Tuesday 6 October 2015 8:05 am

Conservative party conference 2015: Businesses lash out at home secretary Theresa May over immigration

Lauren Fedor is the chief reporter at City A.M., covering politics, banking and financial regulation.

Lauren Fedor is the chief reporter at City A.M., covering politics, banking and financial regulation.

Business groups are slamming home secretary Theresa May's speech to the Conservative party conference today, calling her hardened stance on immigration "irresponsible" and "nonsense".

Institute of Directors (IoD) director general Simon Walker said his organisation was "astonished by the irresponsible rhetoric and pandering to anti-immigration sentiment from the home secretary".

"It is yet another example of the home secretary turning away the world’s best and brightest, putting internal party politics ahead of the country, and helping our competitor economies instead of our own," Walker added.

Addressing conference delegates in Manchester, May said that there was "no case in the national interest for immigration of the scale we have experienced over the last decade".

"When immigration is too high, when the pace of change is too fast, it’s impossible to build a cohesive society," she said. "It’s difficult for schools and hospitals and core infrastructure like housing and transport to cope."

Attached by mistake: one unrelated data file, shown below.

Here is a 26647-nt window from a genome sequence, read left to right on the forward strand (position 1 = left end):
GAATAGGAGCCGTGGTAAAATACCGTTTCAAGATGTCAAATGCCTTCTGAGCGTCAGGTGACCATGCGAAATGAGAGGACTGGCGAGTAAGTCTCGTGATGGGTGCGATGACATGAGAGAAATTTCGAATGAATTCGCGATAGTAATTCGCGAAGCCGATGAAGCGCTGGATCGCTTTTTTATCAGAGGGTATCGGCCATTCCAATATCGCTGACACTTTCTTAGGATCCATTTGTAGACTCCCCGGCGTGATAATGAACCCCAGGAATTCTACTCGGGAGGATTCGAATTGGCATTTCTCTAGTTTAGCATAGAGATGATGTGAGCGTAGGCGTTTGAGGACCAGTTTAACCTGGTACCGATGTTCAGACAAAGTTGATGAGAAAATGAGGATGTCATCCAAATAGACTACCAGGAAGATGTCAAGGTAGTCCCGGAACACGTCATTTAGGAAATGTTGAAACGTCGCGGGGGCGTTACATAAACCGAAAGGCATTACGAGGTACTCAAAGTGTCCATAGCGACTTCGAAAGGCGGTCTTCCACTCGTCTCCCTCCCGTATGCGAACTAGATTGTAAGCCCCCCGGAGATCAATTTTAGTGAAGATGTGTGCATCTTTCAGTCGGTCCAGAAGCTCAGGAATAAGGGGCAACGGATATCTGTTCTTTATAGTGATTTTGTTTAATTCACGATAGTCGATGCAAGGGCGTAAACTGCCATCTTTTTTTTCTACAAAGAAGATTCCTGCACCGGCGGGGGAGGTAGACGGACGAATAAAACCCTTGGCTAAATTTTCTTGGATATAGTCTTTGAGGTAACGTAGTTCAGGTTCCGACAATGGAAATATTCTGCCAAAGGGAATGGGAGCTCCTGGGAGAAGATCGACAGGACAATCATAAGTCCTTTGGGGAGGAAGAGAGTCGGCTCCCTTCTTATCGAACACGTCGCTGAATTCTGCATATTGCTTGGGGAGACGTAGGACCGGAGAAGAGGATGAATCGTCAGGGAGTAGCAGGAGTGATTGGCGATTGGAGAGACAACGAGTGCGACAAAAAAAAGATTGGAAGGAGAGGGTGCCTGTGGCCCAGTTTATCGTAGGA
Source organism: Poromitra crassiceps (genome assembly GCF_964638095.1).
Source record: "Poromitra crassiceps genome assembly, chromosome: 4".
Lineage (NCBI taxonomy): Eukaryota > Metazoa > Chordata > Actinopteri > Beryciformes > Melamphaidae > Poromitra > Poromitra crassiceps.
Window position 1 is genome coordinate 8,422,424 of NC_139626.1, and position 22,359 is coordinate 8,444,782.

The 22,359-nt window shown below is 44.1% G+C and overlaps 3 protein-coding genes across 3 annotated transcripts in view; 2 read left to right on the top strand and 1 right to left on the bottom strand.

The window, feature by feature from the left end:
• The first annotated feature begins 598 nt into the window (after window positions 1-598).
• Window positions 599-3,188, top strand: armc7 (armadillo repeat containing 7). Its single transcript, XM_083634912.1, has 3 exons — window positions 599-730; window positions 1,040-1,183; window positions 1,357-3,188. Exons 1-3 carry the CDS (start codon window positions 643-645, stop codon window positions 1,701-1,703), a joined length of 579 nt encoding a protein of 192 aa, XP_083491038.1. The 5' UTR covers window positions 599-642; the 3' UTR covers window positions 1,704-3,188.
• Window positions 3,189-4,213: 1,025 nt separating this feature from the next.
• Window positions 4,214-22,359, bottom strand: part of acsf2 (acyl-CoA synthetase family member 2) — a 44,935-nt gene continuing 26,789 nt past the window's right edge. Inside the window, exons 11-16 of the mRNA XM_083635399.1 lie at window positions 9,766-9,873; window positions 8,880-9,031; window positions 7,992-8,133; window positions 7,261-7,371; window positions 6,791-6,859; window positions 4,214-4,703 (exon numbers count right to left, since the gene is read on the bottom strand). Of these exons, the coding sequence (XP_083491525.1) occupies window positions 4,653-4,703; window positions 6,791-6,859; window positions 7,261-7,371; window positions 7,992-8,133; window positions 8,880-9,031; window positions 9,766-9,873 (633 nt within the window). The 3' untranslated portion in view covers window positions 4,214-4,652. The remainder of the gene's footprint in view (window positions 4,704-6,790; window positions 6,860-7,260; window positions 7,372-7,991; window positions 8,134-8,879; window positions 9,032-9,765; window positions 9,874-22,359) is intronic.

May added: "We know that for people in low-paid jobs, wages are forced down even further while some people are forced out of work altogether."

But Walker sharply rejected May's claims that immigration is leading to unemployment among UK workers, saying: “The myth of the job-stealing-immigrant is nonsense. Immigrants do not steal jobs, they help fill vital skill shortages and, in doing so, create demand and more jobs.

"If they did steal jobs, we wouldn’t have the record levels of employment we currently do," he added.

The national jobless rate is currently 5.5 per cent.

Tim Thomas, head of employment and skills policy at manufacturing trade body EEF, warned that May's "anti-immigration rhetoric" was coupled with "penalising businesses who need to recruit skilled employees from outside of Europe".

“Manufacturers make significant use of migrant labour, as well as intra-company transfers, and those in such roles provide a positive tax and economic benefit," Thomas said. 

“Choking off this supply of skilled labour only serves a target driven approach which will do little to address the UK's underlying need for skilled migrant labour whilst, at the same time, training our home-grown workforce."